Citations

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  • Acute orthostatic responses during early mobilisation of patients with acquired brain injury - Innowalk pro versus standing frame
    Matthijs F Wouda, Espen I Bengtson, Ellen Høyer, Alhed P Wesche, Vivien Jørgensen
    Journal of Rehabilitation and Assistive Technologies Engineering.2024;[Epub]     CrossRef
Original Articles
Trauma
Comparison of admission GCS score to admission GCS-P and FOUR scores for prediction of outcomes among patients with traumatic brain injury in the intensive care unit in India
Nishant Agrawal, Shivakumar S Iyer, Vishwanath Patil, Sampada Kulkarni, Jignesh N Shah, Prashant Jedge
Acute Crit Care. 2023;38(2):226-233.   Published online May 25, 2023
DOI: https://doi.org/10.4266/acc.2023.00570
  • 3,066 View
  • 188 Download
  • 2 Web of Science
  • 2 Crossref
AbstractAbstract PDF
Background
This study aimed to determine the predictive power of the Full Outline of Unresponsiveness (FOUR) score and the Glasgow Coma Scale Pupil (GCS-P) score in determining outcomes for traumatic brain injury (TBI) patients. The Glasgow Outcome Scale (GOS) was used to evaluate patients at 1 month and 6 months after the injury. Methods: We conducted a 15-month prospective observational study. It included 50 TBI patients admitted to the ICU who met our inclusion criteria. We used Pearson’s correlation coefficient to relate coma scales and outcome measures. The predictive value of these scales was determined using the receiver operating characteristic (ROC) curve, calculating the area under the curve with a 99% confidence interval. All hypotheses were two-tailed, and significance was defined as P<0.01. Results: In the present study, the GCS-P and FOUR scores among all patients on admission as well as in the subset of patients who were mechanically ventilated were statistically significant and strongly correlated with patient outcomes. The correlation coefficient of the GCS score compared to GCS-P and FOUR scores was higher and statistically significant. The areas under the ROC curve for the GCS, GCS-P, and FOUR scores and the number of computed tomography abnormalities were 0.912, 0.905, 0.937, and 0.324, respectively. Conclusions: The GCS, GCS-P, and FOUR scores are all excellent predictors with a strong positive linear correlation with final outcome prediction. In particular, the GCS score has the best correlation with final outcome.

Citations

Citations to this article as recorded by  
  • Comparison of Glasgow Coma Scale Full Outline of UnResponsiveness and Glasgow Coma Scale: Pupils Score for Predicting Outcome in Patients with Traumatic Brain Injury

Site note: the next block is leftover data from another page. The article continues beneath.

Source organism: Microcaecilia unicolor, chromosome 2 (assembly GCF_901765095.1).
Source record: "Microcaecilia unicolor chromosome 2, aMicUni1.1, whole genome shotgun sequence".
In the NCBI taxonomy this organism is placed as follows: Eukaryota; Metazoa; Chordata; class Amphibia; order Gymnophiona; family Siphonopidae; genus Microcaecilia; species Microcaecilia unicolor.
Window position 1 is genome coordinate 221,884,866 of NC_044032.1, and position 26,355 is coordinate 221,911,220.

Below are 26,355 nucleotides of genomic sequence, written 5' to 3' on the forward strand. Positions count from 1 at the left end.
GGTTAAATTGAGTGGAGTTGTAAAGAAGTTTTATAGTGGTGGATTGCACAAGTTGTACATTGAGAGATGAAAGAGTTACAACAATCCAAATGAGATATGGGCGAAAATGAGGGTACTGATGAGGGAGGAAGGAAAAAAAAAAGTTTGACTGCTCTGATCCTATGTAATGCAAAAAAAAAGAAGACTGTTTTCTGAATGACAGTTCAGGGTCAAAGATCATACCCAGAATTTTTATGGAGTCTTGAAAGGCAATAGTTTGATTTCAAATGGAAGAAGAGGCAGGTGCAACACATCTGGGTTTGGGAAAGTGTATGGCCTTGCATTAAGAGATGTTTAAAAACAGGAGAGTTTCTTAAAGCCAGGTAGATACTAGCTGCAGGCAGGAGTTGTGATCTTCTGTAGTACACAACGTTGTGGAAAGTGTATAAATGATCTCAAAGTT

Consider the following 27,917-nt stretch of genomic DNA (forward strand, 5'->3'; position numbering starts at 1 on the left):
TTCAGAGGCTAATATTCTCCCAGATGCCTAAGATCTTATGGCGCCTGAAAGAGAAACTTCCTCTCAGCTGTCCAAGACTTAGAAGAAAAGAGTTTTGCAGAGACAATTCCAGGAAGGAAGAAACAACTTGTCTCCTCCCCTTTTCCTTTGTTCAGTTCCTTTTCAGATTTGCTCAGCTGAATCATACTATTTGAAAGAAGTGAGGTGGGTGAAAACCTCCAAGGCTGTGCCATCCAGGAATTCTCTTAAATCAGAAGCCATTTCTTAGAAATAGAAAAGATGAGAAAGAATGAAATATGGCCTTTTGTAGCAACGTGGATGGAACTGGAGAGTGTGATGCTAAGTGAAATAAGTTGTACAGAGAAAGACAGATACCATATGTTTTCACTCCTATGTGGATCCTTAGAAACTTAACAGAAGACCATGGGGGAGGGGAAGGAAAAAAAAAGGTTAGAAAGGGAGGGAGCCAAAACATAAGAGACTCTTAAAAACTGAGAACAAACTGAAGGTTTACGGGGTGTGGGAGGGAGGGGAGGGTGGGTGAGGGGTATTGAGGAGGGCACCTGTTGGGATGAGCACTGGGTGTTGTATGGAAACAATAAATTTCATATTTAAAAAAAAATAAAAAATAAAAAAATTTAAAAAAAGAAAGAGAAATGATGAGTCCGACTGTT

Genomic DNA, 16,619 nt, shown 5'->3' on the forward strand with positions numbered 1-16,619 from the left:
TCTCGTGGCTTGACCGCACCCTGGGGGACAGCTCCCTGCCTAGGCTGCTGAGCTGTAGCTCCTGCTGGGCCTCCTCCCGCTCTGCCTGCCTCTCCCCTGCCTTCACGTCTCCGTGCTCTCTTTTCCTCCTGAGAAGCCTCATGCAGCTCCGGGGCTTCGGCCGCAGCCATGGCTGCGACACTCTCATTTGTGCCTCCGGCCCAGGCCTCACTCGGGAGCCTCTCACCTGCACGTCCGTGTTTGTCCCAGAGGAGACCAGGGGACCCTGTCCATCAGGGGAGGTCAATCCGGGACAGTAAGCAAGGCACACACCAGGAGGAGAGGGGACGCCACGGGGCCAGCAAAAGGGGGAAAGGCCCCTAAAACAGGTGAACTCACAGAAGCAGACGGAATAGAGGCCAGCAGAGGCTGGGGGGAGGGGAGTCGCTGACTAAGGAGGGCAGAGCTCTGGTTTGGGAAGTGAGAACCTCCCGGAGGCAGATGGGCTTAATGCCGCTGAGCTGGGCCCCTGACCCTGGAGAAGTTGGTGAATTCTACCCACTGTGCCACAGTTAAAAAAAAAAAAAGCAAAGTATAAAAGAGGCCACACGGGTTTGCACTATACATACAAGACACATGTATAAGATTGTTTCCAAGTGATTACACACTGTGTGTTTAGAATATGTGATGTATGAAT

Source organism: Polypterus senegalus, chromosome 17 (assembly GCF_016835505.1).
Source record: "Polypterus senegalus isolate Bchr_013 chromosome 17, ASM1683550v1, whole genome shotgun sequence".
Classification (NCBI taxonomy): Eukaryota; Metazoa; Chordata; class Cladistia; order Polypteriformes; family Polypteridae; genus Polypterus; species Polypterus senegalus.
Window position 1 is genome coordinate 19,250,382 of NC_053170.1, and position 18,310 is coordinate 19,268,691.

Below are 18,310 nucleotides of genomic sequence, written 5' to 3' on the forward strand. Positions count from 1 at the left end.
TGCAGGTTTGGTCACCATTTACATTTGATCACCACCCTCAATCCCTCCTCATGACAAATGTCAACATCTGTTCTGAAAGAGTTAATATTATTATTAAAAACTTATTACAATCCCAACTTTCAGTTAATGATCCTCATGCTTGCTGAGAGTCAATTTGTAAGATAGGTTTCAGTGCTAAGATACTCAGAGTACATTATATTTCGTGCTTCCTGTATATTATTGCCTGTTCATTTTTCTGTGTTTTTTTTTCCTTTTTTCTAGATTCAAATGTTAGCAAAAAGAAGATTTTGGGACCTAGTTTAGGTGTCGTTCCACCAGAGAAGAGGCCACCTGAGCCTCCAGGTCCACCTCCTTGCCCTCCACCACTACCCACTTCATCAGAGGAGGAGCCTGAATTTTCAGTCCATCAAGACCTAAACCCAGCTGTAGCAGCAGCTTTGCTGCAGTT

Indu Kapoor, Hemanshu Prabhakar, Arvind Chaturvedi, Charu Mahajan, Abraham L Chawnchhim, Tej P Sinha
    Indian Journal of Critical Care Medicine.2024; 28(3): 256.     CrossRef
  • Development of a Novel Neurological Score Combining GCS and FOUR Scales for Assessment of Neurosurgical Patients with Traumatic Brain Injury: GCS-FOUR Scale
    Ali Ansari, Sina Zoghi, Amirabbas Khoshbooei, Mohammad Amin Mosayebi, Maryam Feili, Omid Yousefi, Amin Niakan, Seyed Amin Kouhpayeh, Reza Taheri, Hosseinali Khalili
    World Neurosurgery.2023;[Epub]     CrossRef
Nephrology
Epidemiology and outcome of an acute kidney injuries in the polytrauma victims admitted at the apex trauma center in Dubai
Bhushan Sudhakar Wankhade, Zeyad Faoor Alrais, Ghaya Zeyad Alrais, Ammar Mohamed Abdel Hadi, Gopala Arun Kumar Naidu, Mohammed Shahid Abbas, Ahmed Tarek Youssef Aboul Kheir, Hasan Hadad, Sundareswaran Sharma, Mohammad Sait
Acute Crit Care. 2023;38(2):217-225.   Published online May 25, 2023
DOI: https://doi.org/10.4266/acc.2023.00388
  • 1,940 View
  • 80 Download
AbstractAbstract PDF
Background
Polytrauma from road accidents is a common cause of hospital admissions and deaths, frequently leading to acute kidney injury (AKI) and impacting patient outcomes. Methods: This retrospective, single-center study included polytrauma victims with an Injury Severity Score (ISS) >25 at a tertiary healthcare center in Dubai. Results: The incidence of AKI in polytrauma victims is 30.5%, associated with higher Carlson comorbidity index (P=0.021) and ISS (P=0.001). Logistic regression shows a significant relationship between ISS and AKI (odds ratio [OR], 1.191; 95% confidence interval [CI], 1.150–1.233; P<0.05). The main causes of trauma-induced AKI are hemorrhagic shock (P=0.001), need for massive transfusion (P<0.001), rhabdomyolysis (P=0.001), and abdominal compartment syndrome (ACS; P<0.001). On multivariate logistic regression AKI can be predicated by higher ISS (OR, 1.08; 95% CI, 1.00–1.17; P=0.05) and low mixed venous oxygen saturation (OR, 1.13; 95% CI, 1.05–1.22; P<0.001). The development of AKI after polytrauma increases length of stay (LOS)-hospital (P=0.006), LOS-intensive care unit (ICU; P=0.003), need for mechanical ventilation (MV) (P<0.001), ventilator days (P=0.001), and mortality (P<0.001). Conclusions: After polytrauma, the occurrence of AKI leads to prolonged hospital and ICU stays, increased need for mechanical ventilation, more ventilator days, and a higher mortality rate. AKI could significantly impact their prognosis.
Trauma
Selection of appropriate reference creatinine estimate for acute kidney injury diagnosis in patients with severe trauma